According to a new study, high-fat diets can trigger a biochemical chain reaction that leads to intestine and colon cancer. The researchers’ findings were reported in the journal ‘Cell Reports.’ Physicians and dieticians have advised consumers to limit their intake of high-fat meals for decades, noting ties to poor health and some of the most common causes of death in the United States, such as diabetes, heart disease, and cancer.
Dietary components high in saturated fats, such as red meat, are known to be risk factors for colon cancer, according to the Centers for Disease Control and Prevention. Colorectal cancer risk is expected to be substantially influenced by diet, with modifications in eating habits potentially reducing the cancer burden by up to 70%.
Family history, inflammatory bowel disease, smoking, and type 2 diabetes are all recognised epidemiological risk factors. But, of all the risk factors for colon cancer, nutrition is the one environmental and lifestyle component that can be controlled the most easily —- just by changing one’s diet. If we knew the specific links, we could change people’s behaviour and eating patterns.
“Epidemiological research supports a substantial correlation between obesity and increased tumour risk,” said Miyeko Mana, an assistant professor at the School of Life Sciences. Mana said, “And, in the intestine, stem cells are the most likely source of cancer. So, what’s the link here? Diet, on the other hand, contributes to the obesity and colorectal cancer cycle.”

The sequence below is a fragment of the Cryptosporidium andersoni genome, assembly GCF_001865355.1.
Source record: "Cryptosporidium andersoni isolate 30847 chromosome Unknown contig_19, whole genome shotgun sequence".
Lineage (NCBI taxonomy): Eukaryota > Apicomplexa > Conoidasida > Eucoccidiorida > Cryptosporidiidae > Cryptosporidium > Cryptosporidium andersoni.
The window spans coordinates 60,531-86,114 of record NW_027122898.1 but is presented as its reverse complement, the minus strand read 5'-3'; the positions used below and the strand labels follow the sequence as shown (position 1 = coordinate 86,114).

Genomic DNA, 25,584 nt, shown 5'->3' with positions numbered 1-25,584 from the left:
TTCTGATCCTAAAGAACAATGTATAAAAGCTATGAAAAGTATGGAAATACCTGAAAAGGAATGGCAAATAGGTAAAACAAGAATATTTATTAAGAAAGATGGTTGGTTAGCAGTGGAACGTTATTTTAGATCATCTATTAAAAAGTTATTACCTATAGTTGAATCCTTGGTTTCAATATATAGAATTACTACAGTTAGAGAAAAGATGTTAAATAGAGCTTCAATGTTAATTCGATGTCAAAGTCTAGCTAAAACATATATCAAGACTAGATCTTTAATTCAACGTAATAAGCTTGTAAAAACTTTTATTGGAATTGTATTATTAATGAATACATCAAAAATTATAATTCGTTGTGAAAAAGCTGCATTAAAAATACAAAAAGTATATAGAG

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Mana and her team’s recent ASU study has revealed in greater detail than ever before how high-fat diets might set off a biochemical cascade that leads to intestine and colon cancer. Foods interact with intestinal stem cells (ISC) that line the interior surfaces of the gut as they are broken down and passed through. These ISCs are found in crypts, which are a series of consistently folded troughs in the gut.
When people adapt to high-fat diets and increase their cancer risk, ISCs are thought to be the gateway that coordinates the creation of intestinal tumours. High-fat sensor molecules are found within ISCs, and they detect and react to high-fat food levels in the cells.
“We were looking into pathways that would be required for stem cells to adapt to a high-fat diet —-and that’s where we found the PPARs,” Mana explained. These peroxisome proliferator-activated receptors (or PPARs) initiate a cellular programme that raises cancer risk, but the specific mechanisms are unknown due to the numerous varieties of PPARs and the difficulties in determining their functions.